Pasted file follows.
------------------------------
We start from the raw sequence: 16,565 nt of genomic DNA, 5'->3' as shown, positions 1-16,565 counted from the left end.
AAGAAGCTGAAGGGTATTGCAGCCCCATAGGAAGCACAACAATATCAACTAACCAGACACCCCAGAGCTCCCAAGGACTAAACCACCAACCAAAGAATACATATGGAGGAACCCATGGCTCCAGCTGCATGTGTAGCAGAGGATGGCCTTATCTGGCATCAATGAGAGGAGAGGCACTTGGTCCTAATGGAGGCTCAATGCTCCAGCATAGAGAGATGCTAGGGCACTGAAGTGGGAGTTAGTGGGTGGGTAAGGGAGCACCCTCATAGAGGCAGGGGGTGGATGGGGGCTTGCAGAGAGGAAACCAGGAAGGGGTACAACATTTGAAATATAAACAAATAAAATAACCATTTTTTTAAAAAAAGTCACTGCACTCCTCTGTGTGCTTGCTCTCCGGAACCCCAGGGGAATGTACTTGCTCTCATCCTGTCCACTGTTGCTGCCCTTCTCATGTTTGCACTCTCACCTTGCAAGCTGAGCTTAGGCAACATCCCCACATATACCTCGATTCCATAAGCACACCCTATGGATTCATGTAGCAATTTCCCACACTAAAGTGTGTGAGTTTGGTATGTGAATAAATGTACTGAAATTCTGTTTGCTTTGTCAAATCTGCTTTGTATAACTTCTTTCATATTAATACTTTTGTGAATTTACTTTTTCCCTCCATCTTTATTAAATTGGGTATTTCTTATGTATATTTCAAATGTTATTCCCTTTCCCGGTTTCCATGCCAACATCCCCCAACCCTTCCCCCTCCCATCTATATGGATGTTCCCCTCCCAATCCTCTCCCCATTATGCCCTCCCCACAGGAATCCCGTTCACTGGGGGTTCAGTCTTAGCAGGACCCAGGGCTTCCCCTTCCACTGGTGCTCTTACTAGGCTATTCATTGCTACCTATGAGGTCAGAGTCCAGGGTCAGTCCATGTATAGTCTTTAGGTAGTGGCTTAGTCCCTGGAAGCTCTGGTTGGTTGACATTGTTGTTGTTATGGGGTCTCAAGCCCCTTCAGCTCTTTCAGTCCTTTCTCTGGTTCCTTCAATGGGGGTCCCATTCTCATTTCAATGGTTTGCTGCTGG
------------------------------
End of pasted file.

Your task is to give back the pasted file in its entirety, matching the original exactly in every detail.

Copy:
We start from the raw sequence: 16,565 nt of genomic DNA, 5'->3' as shown, positions 1-16,565 counted from the left end.
AAGAAGCTGAAGGGTATTGCAGCCCCATAGGAAGCACAACAATATCAACTAACCAGACACCCCAGAGCTCCCAAGGACTAAACCACCAACCAAAGAATACATATGGAGGAACCCATGGCTCCAGCTGCATGTGTAGCAGAGGATGGCCTTATCTGGCATCAATGAGAGGAGAGGCACTTGGTCCTAATGGAGGCTCAATGCTCCAGCATAGAGAGATGCTAGGGCACTGAAGTGGGAGTTAGTGGGTGGGTAAGGGAGCACCCTCATAGAGGCAGGGGGTGGATGGGGGCTTGCAGAGAGGAAACCAGGAAGGGGTACAACATTTGAAATATAAACAAATAAAATAACCATTTTTTTAAAAAAAGTCACTGCACTCCTCTGTGTGCTTGCTCTCCGGAACCCCAGGGGAATGTACTTGCTCTCATCCTGTCCACTGTTGCTGCCCTTCTCATGTTTGCACTCTCACCTTGCAAGCTGAGCTTAGGCAACATCCCCACATATACCTCGATTCCATAAGCACACCCTATGGATTCATGTAGCAATTTCCCACACTAAAGTGTGTGAGTTTGGTATGTGAATAAATGTACTGAAATTCTGTTTGCTTTGTCAAATCTGCTTTGTATAACTTCTTTCATATTAATACTTTTGTGAATTTACTTTTTCCCTCCATCTTTATTAAATTGGGTATTTCTTATGTATATTTCAAATGTTATTCCCTTTCCCGGTTTCCATGCCAACATCCCCCAACCCTTCCCCCTCCCATCTATATGGATGTTCCCCTCCCAATCCTCTCCCCATTATGCCCTCCCCACAGGAATCCCGTTCACTGGGGGTTCAGTCTTAGCAGGACCCAGGGCTTCCCCTTCCACTGGTGCTCTTACTAGGCTATTCATTGCTACCTATGAGGTCAGAGTCCAGGGTCAGTCCATGTATAGTCTTTAGGTAGTGGCTTAGTCCCTGGAAGCTCTGGTTGGTTGACATTGTTGTTGTTATGGGGTCTCAAGCCCCTTCAGCTCTTTCAGTCCTTTCTCTGGTTCCTTCAATGGGGGTCCCATTCTCATTTCAATGGTTTGCTGCTGG